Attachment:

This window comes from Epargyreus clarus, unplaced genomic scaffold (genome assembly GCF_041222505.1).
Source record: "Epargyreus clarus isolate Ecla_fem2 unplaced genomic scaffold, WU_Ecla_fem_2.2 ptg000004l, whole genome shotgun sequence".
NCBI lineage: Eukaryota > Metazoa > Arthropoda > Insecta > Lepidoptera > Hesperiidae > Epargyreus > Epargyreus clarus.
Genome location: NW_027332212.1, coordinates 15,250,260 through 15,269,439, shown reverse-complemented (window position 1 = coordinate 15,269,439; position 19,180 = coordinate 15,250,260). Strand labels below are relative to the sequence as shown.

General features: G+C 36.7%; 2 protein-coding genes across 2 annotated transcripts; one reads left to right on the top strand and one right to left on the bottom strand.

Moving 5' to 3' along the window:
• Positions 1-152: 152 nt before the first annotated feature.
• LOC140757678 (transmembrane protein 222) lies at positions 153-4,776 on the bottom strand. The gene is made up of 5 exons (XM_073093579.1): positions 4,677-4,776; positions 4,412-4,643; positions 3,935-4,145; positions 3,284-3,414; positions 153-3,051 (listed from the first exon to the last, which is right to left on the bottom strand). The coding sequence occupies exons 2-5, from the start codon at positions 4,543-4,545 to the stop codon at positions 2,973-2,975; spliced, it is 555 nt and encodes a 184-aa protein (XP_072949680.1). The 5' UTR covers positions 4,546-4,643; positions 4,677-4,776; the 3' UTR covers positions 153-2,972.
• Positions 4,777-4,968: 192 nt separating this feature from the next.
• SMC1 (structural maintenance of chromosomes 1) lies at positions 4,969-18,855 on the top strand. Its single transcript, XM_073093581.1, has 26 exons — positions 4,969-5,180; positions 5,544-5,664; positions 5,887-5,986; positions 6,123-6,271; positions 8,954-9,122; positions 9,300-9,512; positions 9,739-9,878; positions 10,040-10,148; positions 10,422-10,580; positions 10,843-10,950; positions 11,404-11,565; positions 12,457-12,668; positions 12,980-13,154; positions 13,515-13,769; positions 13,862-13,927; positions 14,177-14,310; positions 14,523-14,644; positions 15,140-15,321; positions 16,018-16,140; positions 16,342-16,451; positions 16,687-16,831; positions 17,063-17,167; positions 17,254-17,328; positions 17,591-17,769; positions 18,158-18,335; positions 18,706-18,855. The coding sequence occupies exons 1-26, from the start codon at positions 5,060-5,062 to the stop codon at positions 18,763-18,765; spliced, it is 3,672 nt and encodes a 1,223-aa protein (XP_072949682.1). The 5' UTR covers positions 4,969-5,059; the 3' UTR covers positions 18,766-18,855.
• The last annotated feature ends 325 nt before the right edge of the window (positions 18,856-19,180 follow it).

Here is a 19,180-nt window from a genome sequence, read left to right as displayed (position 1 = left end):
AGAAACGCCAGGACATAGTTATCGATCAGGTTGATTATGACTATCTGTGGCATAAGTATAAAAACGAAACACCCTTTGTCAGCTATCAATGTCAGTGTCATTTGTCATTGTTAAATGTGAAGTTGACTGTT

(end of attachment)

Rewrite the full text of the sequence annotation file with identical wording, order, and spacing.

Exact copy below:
This window comes from Epargyreus clarus, unplaced genomic scaffold (genome assembly GCF_041222505.1).
Source record: "Epargyreus clarus isolate Ecla_fem2 unplaced genomic scaffold, WU_Ecla_fem_2.2 ptg000004l, whole genome shotgun sequence".
NCBI lineage: Eukaryota > Metazoa > Arthropoda > Insecta > Lepidoptera > Hesperiidae > Epargyreus > Epargyreus clarus.
Genome location: NW_027332212.1, coordinates 15,250,260 through 15,269,439, shown reverse-complemented (window position 1 = coordinate 15,269,439; position 19,180 = coordinate 15,250,260). Strand labels below are relative to the sequence as shown.

General features: G+C 36.7%; 2 protein-coding genes across 2 annotated transcripts; one reads left to right on the top strand and one right to left on the bottom strand.

Moving 5' to 3' along the window:
• Positions 1-152: 152 nt before the first annotated feature.
• LOC140757678 (transmembrane protein 222) lies at positions 153-4,776 on the bottom strand. The gene is made up of 5 exons (XM_073093579.1): positions 4,677-4,776; positions 4,412-4,643; positions 3,935-4,145; positions 3,284-3,414; positions 153-3,051 (listed from the first exon to the last, which is right to left on the bottom strand). The coding sequence occupies exons 2-5, from the start codon at positions 4,543-4,545 to the stop codon at positions 2,973-2,975; spliced, it is 555 nt and encodes a 184-aa protein (XP_072949680.1). The 5' UTR covers positions 4,546-4,643; positions 4,677-4,776; the 3' UTR covers positions 153-2,972.
• Positions 4,777-4,968: 192 nt separating this feature from the next.
• SMC1 (structural maintenance of chromosomes 1) lies at positions 4,969-18,855 on the top strand. Its single transcript, XM_073093581.1, has 26 exons — positions 4,969-5,180; positions 5,544-5,664; positions 5,887-5,986; positions 6,123-6,271; positions 8,954-9,122; positions 9,300-9,512; positions 9,739-9,878; positions 10,040-10,148; positions 10,422-10,580; positions 10,843-10,950; positions 11,404-11,565; positions 12,457-12,668; positions 12,980-13,154; positions 13,515-13,769; positions 13,862-13,927; positions 14,177-14,310; positions 14,523-14,644; positions 15,140-15,321; positions 16,018-16,140; positions 16,342-16,451; positions 16,687-16,831; positions 17,063-17,167; positions 17,254-17,328; positions 17,591-17,769; positions 18,158-18,335; positions 18,706-18,855. The coding sequence occupies exons 1-26, from the start codon at positions 5,060-5,062 to the stop codon at positions 18,763-18,765; spliced, it is 3,672 nt and encodes a 1,223-aa protein (XP_072949682.1). The 5' UTR covers positions 4,969-5,059; the 3' UTR covers positions 18,766-18,855.
• The last annotated feature ends 325 nt before the right edge of the window (positions 18,856-19,180 follow it).

Here is a 19,180-nt window from a genome sequence, read left to right as displayed (position 1 = left end):
AGAAACGCCAGGACATAGTTATCGATCAGGTTGATTATGACTATCTGTGGCATAAGTATAAAAACGAAACACCCTTTGTCAGCTATCAATGTCAGTGTCATTTGTCATTGTTAAATGTGAAGTTGACTGTT